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Economy of Benin
Currency CFA franc (XOF)
Fiscal year Calendar year
Trade organisations AU, ECOWAS, WTO
Statistics
GDP $6.94 billion (2008 est.)
GDP growth 4.8% (2008 est.)
GDP per capita $1,500 (2008 est.)
GDP by sector Agriculture (33.2%), industry (14.5%), services (52.3%) (2007 est.)
Inflation (CPI) 5.2% (2008 est.)
Population
below poverty line
37.4% (2007 est.)
Gini index 36.5 (2003)
Labour force 5.38 million (2007 est.)
Unemployment n/a
Main industries Textiles
Processed food
construction materials
cement
External
Exports $776 million (2008 est.)
Export goods Cotton, cashews, shea butter, textiles, palm products, seafood
Main export partners China 24.7%, India 8.2%, Niger 6.6%, Togo 5.4%, Nigeria 5.3%, Belgium 4.6% (2007)
Imports $1.355 billion (2008 est.)
Import goods Foodstuffs, capital goods, petroleum products
Main import partners China 44.5%, France 8.2%, US 6.5%, Thailand 6.3%, Malaysia 4.8% (2007)
Gross external debt $1.2 billion (2007)
Public finances
Revenues $1.436 billion (2008 est.)
Expenses $1.729 billion (2008 est.)
Main data source: CIA World Fact Book
All values, unless otherwise stated, are in US dollars

The economy of Benin remains underdeveloped and dependent on subsistence agriculture and cotton. Cotton accounts for 40% of GDP and roughly 80% of official export receipts. There is also production of textiles, palm products, and cocoa beans. Maize (corn), beans, rice, peanuts, cashews, pineapples, cassava, yams, and other various tubers are grown for local subsistence. Benin began producing a modest quantity of offshore oil in October 1982. Production ceased in recent years but exploration of new sites is ongoing. A modest fishing fleet provides fish and shrimp for local subsistence and export to Europe. Formerly government-owned commercial activities are now privatized. A French brewer acquired the former state-run brewery. Smaller businesses are privately owned by Beninese citizens, but some firms are foreign owned, primarily French and Lebanese. The private commercial and agricultural sectors remain the principal contributors to growth.

Contents

Economic development

Since the transition to a democratic government in 1990, Benin has undergone an economic recovery. A large injection of external investment from both private and public sources has alleviated the economic difficulties of the early 1990s caused by global recession and persistently low commodity prices (although the latter continues to affect the economy). The manufacturing sector is confined to some light industry, which is mainly involved in processing primary products and the production of consumer goods. A planned joint hydroelectric project with neighboring Togo is intended to reduce Benin's dependence on imported energy mostly from Ghana, which currently accounts for a significant proportion of the country's imports. The service sector has grown quickly, stimulated by economic liberalization and fiscal reform, and the use of modern technology such as automobiles and computers has grown considerably as a result. Membership of the CFA Franc Zone offers reasonable currency stability as well as access to French economic support. Benin sells its products mainly to France and, in smaller quantities, to the Netherlands, Korea, Japan, and India. France is Benin's leading source for imports. Benin is also a member of the West African economic community ECOWAS.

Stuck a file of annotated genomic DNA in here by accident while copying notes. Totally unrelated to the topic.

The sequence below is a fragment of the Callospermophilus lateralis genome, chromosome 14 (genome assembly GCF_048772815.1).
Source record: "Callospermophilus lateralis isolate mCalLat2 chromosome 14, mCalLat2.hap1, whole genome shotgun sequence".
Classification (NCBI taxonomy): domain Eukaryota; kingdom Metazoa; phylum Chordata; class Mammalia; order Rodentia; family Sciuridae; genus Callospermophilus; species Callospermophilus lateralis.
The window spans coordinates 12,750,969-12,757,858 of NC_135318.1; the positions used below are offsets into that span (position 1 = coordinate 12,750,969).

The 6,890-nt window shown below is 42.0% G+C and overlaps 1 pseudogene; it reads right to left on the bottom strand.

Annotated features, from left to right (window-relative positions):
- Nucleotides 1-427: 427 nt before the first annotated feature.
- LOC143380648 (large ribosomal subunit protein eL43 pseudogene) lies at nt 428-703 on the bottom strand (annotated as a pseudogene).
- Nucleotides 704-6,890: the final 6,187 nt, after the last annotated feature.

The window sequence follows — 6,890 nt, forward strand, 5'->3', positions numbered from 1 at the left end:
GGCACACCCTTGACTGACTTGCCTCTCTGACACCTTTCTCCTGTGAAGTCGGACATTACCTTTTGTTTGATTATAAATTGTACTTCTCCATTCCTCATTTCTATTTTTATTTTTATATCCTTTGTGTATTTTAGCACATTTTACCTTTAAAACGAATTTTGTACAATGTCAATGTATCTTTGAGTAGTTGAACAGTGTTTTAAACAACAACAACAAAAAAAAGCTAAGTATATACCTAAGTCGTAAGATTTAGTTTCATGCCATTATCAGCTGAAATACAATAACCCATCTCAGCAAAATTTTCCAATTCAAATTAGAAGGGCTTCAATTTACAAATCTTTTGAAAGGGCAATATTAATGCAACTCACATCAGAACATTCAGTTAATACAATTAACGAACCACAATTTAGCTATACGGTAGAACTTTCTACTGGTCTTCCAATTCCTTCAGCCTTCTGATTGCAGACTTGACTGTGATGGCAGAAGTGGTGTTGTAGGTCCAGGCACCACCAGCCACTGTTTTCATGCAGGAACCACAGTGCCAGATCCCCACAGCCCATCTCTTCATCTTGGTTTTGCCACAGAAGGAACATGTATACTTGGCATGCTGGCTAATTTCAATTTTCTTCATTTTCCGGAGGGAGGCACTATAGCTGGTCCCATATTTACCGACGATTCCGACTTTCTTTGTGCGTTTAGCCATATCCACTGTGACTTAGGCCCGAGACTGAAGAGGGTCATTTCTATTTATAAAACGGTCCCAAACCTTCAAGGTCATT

Despite its rapid growth, the economy of Benin still remains underdeveloped and dependent on subsistence agriculture, cotton production, and regional trade. Growth in real output averaged a sound 5% since 1996, but a rapid population rise offset much of this growth on a per capita basis. Inflation has subsided over the past several years. Commercial and transport activities, which make up a large part of GDP, are vulnerable to developments in Nigeria, particularly fuel shortages.

Although trade unions in Benin represent up to 75% of the formal workforce, the large informal economy has been noted by the International Trade Union Confederation (ITCU) to contain ongoing problems, including a lack of women's wage equality, the use of child labour, and the continuing issue of forced labour.[1]

Banks

See also

References

PD-icon.svg This article incorporates public domain material from websites or documents of the CIA World Factbook.

External links

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